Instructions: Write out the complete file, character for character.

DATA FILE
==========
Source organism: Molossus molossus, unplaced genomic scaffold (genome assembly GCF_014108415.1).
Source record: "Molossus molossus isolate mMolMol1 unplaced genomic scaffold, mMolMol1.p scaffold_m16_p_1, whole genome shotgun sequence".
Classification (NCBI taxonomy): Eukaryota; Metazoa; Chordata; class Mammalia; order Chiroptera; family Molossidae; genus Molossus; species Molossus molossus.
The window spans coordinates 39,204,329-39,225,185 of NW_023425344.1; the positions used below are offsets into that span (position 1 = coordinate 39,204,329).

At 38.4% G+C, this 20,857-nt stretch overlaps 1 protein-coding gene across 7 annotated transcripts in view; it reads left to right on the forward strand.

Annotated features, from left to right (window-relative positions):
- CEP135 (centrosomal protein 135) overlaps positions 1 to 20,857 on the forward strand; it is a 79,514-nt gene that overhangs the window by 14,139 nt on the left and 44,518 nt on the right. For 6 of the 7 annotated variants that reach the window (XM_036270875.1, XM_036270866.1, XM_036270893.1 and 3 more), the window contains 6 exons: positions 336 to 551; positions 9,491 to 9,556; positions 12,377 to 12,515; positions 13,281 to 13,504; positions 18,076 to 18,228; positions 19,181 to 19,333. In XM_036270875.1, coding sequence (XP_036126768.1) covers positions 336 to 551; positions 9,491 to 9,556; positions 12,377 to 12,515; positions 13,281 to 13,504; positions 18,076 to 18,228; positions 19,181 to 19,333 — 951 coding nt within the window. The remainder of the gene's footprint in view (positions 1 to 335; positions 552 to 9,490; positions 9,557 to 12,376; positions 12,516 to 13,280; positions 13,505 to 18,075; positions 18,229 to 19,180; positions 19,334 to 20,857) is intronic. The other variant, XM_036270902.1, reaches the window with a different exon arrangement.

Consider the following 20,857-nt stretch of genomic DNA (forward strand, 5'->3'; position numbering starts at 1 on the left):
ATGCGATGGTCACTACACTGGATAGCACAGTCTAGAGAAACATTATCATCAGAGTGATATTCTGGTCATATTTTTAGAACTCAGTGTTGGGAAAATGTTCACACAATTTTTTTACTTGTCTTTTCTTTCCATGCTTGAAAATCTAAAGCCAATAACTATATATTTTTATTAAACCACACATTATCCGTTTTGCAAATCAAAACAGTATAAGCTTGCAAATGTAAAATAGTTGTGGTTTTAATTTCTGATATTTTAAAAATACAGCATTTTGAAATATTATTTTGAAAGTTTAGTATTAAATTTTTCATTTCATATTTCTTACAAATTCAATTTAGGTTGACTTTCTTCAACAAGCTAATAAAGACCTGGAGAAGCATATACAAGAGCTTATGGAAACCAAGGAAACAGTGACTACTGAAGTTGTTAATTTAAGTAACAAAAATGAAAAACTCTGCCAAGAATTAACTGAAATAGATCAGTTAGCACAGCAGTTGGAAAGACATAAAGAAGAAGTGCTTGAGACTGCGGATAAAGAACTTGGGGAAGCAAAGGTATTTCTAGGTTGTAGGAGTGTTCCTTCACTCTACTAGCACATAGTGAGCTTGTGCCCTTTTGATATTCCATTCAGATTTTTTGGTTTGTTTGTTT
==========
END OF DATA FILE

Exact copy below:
Source organism: Molossus molossus, unplaced genomic scaffold (genome assembly GCF_014108415.1).
Source record: "Molossus molossus isolate mMolMol1 unplaced genomic scaffold, mMolMol1.p scaffold_m16_p_1, whole genome shotgun sequence".
Classification (NCBI taxonomy): Eukaryota; Metazoa; Chordata; class Mammalia; order Chiroptera; family Molossidae; genus Molossus; species Molossus molossus.
The window spans coordinates 39,204,329-39,225,185 of NW_023425344.1; the positions used below are offsets into that span (position 1 = coordinate 39,204,329).

At 38.4% G+C, this 20,857-nt stretch overlaps 1 protein-coding gene across 7 annotated transcripts in view; it reads left to right on the forward strand.

Annotated features, from left to right (window-relative positions):
- CEP135 (centrosomal protein 135) overlaps positions 1 to 20,857 on the forward strand; it is a 79,514-nt gene that overhangs the window by 14,139 nt on the left and 44,518 nt on the right. For 6 of the 7 annotated variants that reach the window (XM_036270875.1, XM_036270866.1, XM_036270893.1 and 3 more), the window contains 6 exons: positions 336 to 551; positions 9,491 to 9,556; positions 12,377 to 12,515; positions 13,281 to 13,504; positions 18,076 to 18,228; positions 19,181 to 19,333. In XM_036270875.1, coding sequence (XP_036126768.1) covers positions 336 to 551; positions 9,491 to 9,556; positions 12,377 to 12,515; positions 13,281 to 13,504; positions 18,076 to 18,228; positions 19,181 to 19,333 — 951 coding nt within the window. The remainder of the gene's footprint in view (positions 1 to 335; positions 552 to 9,490; positions 9,557 to 12,376; positions 12,516 to 13,280; positions 13,505 to 18,075; positions 18,229 to 19,180; positions 19,334 to 20,857) is intronic. The other variant, XM_036270902.1, reaches the window with a different exon arrangement.

Consider the following 20,857-nt stretch of genomic DNA (forward strand, 5'->3'; position numbering starts at 1 on the left):
ATGCGATGGTCACTACACTGGATAGCACAGTCTAGAGAAACATTATCATCAGAGTGATATTCTGGTCATATTTTTAGAACTCAGTGTTGGGAAAATGTTCACACAATTTTTTTACTTGTCTTTTCTTTCCATGCTTGAAAATCTAAAGCCAATAACTATATATTTTTATTAAACCACACATTATCCGTTTTGCAAATCAAAACAGTATAAGCTTGCAAATGTAAAATAGTTGTGGTTTTAATTTCTGATATTTTAAAAATACAGCATTTTGAAATATTATTTTGAAAGTTTAGTATTAAATTTTTCATTTCATATTTCTTACAAATTCAATTTAGGTTGACTTTCTTCAACAAGCTAATAAAGACCTGGAGAAGCATATACAAGAGCTTATGGAAACCAAGGAAACAGTGACTACTGAAGTTGTTAATTTAAGTAACAAAAATGAAAAACTCTGCCAAGAATTAACTGAAATAGATCAGTTAGCACAGCAGTTGGAAAGACATAAAGAAGAAGTGCTTGAGACTGCGGATAAAGAACTTGGGGAAGCAAAGGTATTTCTAGGTTGTAGGAGTGTTCCTTCACTCTACTAGCACATAGTGAGCTTGTGCCCTTTTGATATTCCATTCAGATTTTTTGGTTTGTTTGTTT